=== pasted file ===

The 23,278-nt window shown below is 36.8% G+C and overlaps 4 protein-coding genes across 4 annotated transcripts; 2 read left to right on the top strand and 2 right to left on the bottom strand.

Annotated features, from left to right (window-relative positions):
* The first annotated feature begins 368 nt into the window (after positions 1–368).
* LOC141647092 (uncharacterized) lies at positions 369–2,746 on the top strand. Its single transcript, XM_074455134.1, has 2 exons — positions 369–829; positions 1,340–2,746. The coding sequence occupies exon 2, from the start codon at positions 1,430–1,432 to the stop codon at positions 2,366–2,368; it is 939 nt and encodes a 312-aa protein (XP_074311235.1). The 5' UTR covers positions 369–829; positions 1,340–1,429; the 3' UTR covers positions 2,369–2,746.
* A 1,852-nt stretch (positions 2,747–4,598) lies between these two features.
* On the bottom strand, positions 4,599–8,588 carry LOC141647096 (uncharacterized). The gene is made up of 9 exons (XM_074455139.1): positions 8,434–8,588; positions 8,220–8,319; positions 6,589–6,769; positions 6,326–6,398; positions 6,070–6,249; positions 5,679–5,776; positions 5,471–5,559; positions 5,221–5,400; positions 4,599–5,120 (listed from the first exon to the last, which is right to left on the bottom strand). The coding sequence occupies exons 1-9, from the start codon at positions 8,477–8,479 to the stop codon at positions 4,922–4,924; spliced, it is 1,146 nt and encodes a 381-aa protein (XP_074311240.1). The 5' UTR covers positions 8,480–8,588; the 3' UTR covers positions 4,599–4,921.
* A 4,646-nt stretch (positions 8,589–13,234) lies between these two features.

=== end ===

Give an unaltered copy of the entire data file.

The 23,278-nt window shown below is 36.8% G+C and overlaps 4 protein-coding genes across 4 annotated transcripts; 2 read left to right on the top strand and 2 right to left on the bottom strand.

Annotated features, from left to right (window-relative positions):
* The first annotated feature begins 368 nt into the window (after positions 1–368).
* LOC141647092 (uncharacterized) lies at positions 369–2,746 on the top strand. Its single transcript, XM_074455134.1, has 2 exons — positions 369–829; positions 1,340–2,746. The coding sequence occupies exon 2, from the start codon at positions 1,430–1,432 to the stop codon at positions 2,366–2,368; it is 939 nt and encodes a 312-aa protein (XP_074311235.1). The 5' UTR covers positions 369–829; positions 1,340–1,429; the 3' UTR covers positions 2,369–2,746.
* A 1,852-nt stretch (positions 2,747–4,598) lies between these two features.
* On the bottom strand, positions 4,599–8,588 carry LOC141647096 (uncharacterized). The gene is made up of 9 exons (XM_074455139.1): positions 8,434–8,588; positions 8,220–8,319; positions 6,589–6,769; positions 6,326–6,398; positions 6,070–6,249; positions 5,679–5,776; positions 5,471–5,559; positions 5,221–5,400; positions 4,599–5,120 (listed from the first exon to the last, which is right to left on the bottom strand). The coding sequence occupies exons 1-9, from the start codon at positions 8,477–8,479 to the stop codon at positions 4,922–4,924; spliced, it is 1,146 nt and encodes a 381-aa protein (XP_074311240.1). The 5' UTR covers positions 8,480–8,588; the 3' UTR covers positions 4,599–4,921.
* A 4,646-nt stretch (positions 8,589–13,234) lies between these two features.